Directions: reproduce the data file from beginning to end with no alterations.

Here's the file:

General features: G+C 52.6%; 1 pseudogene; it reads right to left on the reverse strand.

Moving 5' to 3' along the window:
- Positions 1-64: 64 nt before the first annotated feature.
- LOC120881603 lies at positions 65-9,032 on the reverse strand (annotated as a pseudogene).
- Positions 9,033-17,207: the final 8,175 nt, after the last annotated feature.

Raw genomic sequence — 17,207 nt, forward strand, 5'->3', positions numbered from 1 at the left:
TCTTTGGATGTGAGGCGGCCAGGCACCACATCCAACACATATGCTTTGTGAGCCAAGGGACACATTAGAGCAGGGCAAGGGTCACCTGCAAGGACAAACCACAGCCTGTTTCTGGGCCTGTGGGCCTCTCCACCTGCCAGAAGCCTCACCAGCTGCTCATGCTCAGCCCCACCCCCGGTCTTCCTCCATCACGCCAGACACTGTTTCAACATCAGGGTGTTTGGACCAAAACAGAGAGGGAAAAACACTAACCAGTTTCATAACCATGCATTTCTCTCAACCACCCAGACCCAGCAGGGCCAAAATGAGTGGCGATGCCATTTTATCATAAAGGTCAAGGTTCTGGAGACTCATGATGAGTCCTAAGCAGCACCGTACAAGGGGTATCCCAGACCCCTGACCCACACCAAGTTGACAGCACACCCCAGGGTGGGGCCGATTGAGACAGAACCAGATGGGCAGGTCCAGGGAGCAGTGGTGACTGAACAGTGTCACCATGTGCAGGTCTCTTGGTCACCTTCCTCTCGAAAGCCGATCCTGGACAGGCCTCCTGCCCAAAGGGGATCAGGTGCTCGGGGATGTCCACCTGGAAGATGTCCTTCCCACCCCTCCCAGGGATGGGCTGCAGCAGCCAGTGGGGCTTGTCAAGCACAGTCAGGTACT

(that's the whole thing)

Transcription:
General features: G+C 52.6%; 1 pseudogene; it reads right to left on the reverse strand.

Moving 5' to 3' along the window:
- Positions 1-64: 64 nt before the first annotated feature.
- LOC120881603 lies at positions 65-9,032 on the reverse strand (annotated as a pseudogene).
- Positions 9,033-17,207: the final 8,175 nt, after the last annotated feature.

Raw genomic sequence — 17,207 nt, forward strand, 5'->3', positions numbered from 1 at the left:
TCTTTGGATGTGAGGCGGCCAGGCACCACATCCAACACATATGCTTTGTGAGCCAAGGGACACATTAGAGCAGGGCAAGGGTCACCTGCAAGGACAAACCACAGCCTGTTTCTGGGCCTGTGGGCCTCTCCACCTGCCAGAAGCCTCACCAGCTGCTCATGCTCAGCCCCACCCCCGGTCTTCCTCCATCACGCCAGACACTGTTTCAACATCAGGGTGTTTGGACCAAAACAGAGAGGGAAAAACACTAACCAGTTTCATAACCATGCATTTCTCTCAACCACCCAGACCCAGCAGGGCCAAAATGAGTGGCGATGCCATTTTATCATAAAGGTCAAGGTTCTGGAGACTCATGATGAGTCCTAAGCAGCACCGTACAAGGGGTATCCCAGACCCCTGACCCACACCAAGTTGACAGCACACCCCAGGGTGGGGCCGATTGAGACAGAACCAGATGGGCAGGTCCAGGGAGCAGTGGTGACTGAACAGTGTCACCATGTGCAGGTCTCTTGGTCACCTTCCTCTCGAAAGCCGATCCTGGACAGGCCTCCTGCCCAAAGGGGATCAGGTGCTCGGGGATGTCCACCTGGAAGATGTCCTTCCCACCCCTCCCAGGGATGGGCTGCAGCAGCCAGTGGGGCTTGTCAAGCACAGTCAGGTACT